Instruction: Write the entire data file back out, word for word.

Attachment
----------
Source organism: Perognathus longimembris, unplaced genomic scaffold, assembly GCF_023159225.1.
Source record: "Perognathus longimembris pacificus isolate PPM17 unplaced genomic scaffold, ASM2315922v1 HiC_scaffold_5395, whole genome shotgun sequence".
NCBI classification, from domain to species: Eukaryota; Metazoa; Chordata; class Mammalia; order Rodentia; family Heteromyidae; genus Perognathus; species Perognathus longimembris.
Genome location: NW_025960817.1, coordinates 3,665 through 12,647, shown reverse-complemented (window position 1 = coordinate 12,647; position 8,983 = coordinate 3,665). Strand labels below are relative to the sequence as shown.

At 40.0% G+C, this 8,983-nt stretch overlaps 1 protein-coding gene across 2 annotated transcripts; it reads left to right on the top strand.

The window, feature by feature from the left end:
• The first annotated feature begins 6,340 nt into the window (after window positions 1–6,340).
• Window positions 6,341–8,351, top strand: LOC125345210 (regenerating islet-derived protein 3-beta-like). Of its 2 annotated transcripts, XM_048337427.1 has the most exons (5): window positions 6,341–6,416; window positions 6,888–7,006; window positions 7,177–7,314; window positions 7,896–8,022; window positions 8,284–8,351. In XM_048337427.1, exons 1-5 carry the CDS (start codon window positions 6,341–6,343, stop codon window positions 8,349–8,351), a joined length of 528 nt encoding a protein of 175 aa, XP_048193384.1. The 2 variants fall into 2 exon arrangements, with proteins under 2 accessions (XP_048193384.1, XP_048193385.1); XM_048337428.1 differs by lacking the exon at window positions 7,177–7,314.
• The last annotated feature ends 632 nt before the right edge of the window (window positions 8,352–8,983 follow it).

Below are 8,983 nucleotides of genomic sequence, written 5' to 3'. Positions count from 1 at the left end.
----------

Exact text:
Source organism: Perognathus longimembris, unplaced genomic scaffold, assembly GCF_023159225.1.
Source record: "Perognathus longimembris pacificus isolate PPM17 unplaced genomic scaffold, ASM2315922v1 HiC_scaffold_5395, whole genome shotgun sequence".
NCBI classification, from domain to species: Eukaryota; Metazoa; Chordata; class Mammalia; order Rodentia; family Heteromyidae; genus Perognathus; species Perognathus longimembris.
Genome location: NW_025960817.1, coordinates 3,665 through 12,647, shown reverse-complemented (window position 1 = coordinate 12,647; position 8,983 = coordinate 3,665). Strand labels below are relative to the sequence as shown.

At 40.0% G+C, this 8,983-nt stretch overlaps 1 protein-coding gene across 2 annotated transcripts; it reads left to right on the top strand.

The window, feature by feature from the left end:
• The first annotated feature begins 6,340 nt into the window (after window positions 1–6,340).
• Window positions 6,341–8,351, top strand: LOC125345210 (regenerating islet-derived protein 3-beta-like). Of its 2 annotated transcripts, XM_048337427.1 has the most exons (5): window positions 6,341–6,416; window positions 6,888–7,006; window positions 7,177–7,314; window positions 7,896–8,022; window positions 8,284–8,351. In XM_048337427.1, exons 1-5 carry the CDS (start codon window positions 6,341–6,343, stop codon window positions 8,349–8,351), a joined length of 528 nt encoding a protein of 175 aa, XP_048193384.1. The 2 variants fall into 2 exon arrangements, with proteins under 2 accessions (XP_048193384.1, XP_048193385.1); XM_048337428.1 differs by lacking the exon at window positions 7,177–7,314.
• The last annotated feature ends 632 nt before the right edge of the window (window positions 8,352–8,983 follow it).

Below are 8,983 nucleotides of genomic sequence, written 5' to 3'. Positions count from 1 at the left end.